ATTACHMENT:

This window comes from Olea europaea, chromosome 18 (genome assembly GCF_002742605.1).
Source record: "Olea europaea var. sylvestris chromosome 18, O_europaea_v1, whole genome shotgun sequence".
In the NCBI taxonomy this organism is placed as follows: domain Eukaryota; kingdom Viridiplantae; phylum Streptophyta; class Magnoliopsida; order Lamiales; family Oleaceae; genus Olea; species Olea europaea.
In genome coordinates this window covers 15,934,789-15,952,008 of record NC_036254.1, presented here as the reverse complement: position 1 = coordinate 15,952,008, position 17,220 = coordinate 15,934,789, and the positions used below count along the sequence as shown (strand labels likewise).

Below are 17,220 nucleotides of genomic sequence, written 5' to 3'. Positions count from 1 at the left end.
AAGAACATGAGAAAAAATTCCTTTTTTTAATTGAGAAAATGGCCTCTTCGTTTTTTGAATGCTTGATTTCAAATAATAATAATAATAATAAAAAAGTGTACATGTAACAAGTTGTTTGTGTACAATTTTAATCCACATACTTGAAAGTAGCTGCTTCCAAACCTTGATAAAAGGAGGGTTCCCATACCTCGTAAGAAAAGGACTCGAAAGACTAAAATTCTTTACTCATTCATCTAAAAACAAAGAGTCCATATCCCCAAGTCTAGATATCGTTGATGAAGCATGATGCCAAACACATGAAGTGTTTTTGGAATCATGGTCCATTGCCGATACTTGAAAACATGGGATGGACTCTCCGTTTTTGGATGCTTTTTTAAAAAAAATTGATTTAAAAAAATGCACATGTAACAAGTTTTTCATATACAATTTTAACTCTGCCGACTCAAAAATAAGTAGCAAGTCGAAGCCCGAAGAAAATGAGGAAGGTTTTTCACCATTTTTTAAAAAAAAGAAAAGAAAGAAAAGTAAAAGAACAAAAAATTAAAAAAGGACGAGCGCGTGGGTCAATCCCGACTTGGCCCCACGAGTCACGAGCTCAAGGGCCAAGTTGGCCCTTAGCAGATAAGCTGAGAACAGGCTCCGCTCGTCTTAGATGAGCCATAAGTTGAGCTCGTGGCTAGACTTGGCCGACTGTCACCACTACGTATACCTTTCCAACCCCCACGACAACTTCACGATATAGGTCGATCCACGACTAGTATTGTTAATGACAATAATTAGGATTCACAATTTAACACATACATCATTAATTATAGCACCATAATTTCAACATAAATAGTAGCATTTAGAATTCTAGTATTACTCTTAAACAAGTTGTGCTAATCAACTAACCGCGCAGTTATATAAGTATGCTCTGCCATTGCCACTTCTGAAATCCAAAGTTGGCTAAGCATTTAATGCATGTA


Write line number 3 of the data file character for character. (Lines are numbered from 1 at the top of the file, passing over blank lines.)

In the NCBI taxonomy this organism is placed as follows: domain Eukaryota; kingdom Viridiplantae; phylum Streptophyta; class Magnoliopsida; order Lamiales; family Oleaceae; genus Olea; species Olea europaea.